Tennessee House Subcommittee Approves Amendment to Limit Pro-Abortion Court
by Steven Ertelt
April 29, 2009
Nashville, TN (LifeNews.com) — A Tennessee state House subcommittee on Wednesday approved a state constitutional amendment that would limit the reach of an expansive pro-abortion ruling by the state Supreme Court. The amendment is necessary because the Tennessee Supreme Court ruled 4-1 in 2000 that the state constitution allows unlimited abortions.
The ruling claimed the Tennessee Constitution contains a fundamental abortion right even broader than Roe v. Wade or the federal constitution.
The decision resulted in the striking down of numerous pro-life Tennessee laws that were helping women and limiting abortions.
The Senate has signed off on the amendment as has the House Health and Human Resources Committee, but the measure was sent to the House Budget Subcommittee after some lawmakers said they were concerned about the cost of publishing a notice in newspapers about the proposal.
Secretary of State Tre Hargett has offered to pay for the $20,000 cost and the subcommittee approved the measure, which Republican Rep. Debra Maggart of Hendersonville sponsored.
Now the constitutional amendment appears to be headed for the state House floor, where it is expected to be approved.
The Senate approved the amendment, SJR 127, on a 24-8 vote on March 23.
Every one of the Tennessee Senate Republicans supported the constitutional amendment along with five Democrats while eight Democrats opposed the measure.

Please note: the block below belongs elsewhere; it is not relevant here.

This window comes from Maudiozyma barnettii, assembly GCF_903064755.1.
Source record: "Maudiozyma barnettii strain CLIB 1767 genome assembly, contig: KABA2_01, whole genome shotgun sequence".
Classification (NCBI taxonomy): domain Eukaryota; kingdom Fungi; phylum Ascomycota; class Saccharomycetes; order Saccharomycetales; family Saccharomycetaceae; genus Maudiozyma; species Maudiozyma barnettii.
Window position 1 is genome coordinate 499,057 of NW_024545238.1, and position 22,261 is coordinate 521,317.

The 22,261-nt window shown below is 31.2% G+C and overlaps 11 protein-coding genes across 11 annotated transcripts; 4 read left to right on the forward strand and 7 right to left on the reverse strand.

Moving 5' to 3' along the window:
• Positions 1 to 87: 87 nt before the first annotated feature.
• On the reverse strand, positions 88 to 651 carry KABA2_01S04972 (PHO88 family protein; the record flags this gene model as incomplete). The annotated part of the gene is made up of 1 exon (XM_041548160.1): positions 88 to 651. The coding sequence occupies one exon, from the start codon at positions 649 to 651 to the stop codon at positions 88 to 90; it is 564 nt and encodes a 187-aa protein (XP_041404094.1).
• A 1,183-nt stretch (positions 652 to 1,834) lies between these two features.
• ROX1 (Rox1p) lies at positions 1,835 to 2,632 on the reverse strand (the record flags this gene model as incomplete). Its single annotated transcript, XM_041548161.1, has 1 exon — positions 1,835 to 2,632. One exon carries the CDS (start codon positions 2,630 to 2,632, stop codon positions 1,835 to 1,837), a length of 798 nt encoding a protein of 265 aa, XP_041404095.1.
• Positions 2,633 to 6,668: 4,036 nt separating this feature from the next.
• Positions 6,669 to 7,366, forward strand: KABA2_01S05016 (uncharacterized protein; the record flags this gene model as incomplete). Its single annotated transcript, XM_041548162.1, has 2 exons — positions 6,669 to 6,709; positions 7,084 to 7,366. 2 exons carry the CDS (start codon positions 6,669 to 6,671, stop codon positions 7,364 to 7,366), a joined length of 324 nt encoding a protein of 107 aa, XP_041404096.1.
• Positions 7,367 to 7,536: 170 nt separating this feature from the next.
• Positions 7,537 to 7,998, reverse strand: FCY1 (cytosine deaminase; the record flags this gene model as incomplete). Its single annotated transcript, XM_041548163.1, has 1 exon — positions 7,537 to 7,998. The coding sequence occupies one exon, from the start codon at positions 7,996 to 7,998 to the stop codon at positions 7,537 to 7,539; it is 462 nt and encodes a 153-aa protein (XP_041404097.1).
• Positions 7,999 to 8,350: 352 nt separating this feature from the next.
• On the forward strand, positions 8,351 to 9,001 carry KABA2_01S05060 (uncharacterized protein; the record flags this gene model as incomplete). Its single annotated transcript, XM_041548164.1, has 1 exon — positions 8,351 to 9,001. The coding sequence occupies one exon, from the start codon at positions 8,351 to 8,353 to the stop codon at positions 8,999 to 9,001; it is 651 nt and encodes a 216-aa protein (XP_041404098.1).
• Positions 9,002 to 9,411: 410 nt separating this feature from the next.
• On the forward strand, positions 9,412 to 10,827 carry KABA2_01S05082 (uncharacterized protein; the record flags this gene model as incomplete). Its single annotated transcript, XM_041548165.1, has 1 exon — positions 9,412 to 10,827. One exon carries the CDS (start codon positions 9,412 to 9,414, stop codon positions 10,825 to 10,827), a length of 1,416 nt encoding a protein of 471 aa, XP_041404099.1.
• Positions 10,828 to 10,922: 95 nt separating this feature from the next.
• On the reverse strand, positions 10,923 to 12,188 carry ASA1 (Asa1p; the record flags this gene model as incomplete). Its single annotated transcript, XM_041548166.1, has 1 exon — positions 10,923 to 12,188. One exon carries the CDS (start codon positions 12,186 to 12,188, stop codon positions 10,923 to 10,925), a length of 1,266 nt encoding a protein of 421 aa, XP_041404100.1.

The constitutional amendment is needed to nullify the decision and allow the state to enact limits on abortion or ban abortions if Roe v. Wade is ever overturned.
In 2006, the full Senate signed off on the idea on a 24-9 vote but a House subcommittee killed the measure. In 2008, the same subcommittee, the House Public Health and Family Assistance Subcommittee defeated SJR-127 on a 6-3 vote as the Democratic-controlled panel has done before.
However, Republicans won control of the state House following the elections and observers say that makes it very likely both the House and Senate will approve the amendment.
A favorable vote for the amendment this year is just the beginning.
After getting a simple majority in the 2009-2010 session, lawmakers must then approve it by a two-thirds margin in the 2011-12 session and then voters would have a chance to consider it on the ballot in the 2014 election.
A vote to approve the amendment would follow a poll showing most state residents either want all abortions illegal or want abortions limited to very few circumstances.
The latest Middle Tennessee State University poll finds almost 77 percent of state residents want more limits on abortions or abortions prohibited — which the amendment would allow.
The proposal says "nothing in this Constitution secures or protects a right to abortion or requires the funding of an abortion."
In 2003, 14,933 abortions were reported performed on women residing in Tennessee. In 2004, the number dropped to 13,902, a 6.9% decline or 1,031 fewer abortions.
Related web sites:
Tennessee Right to Life – https://tennesseerighttolife.org
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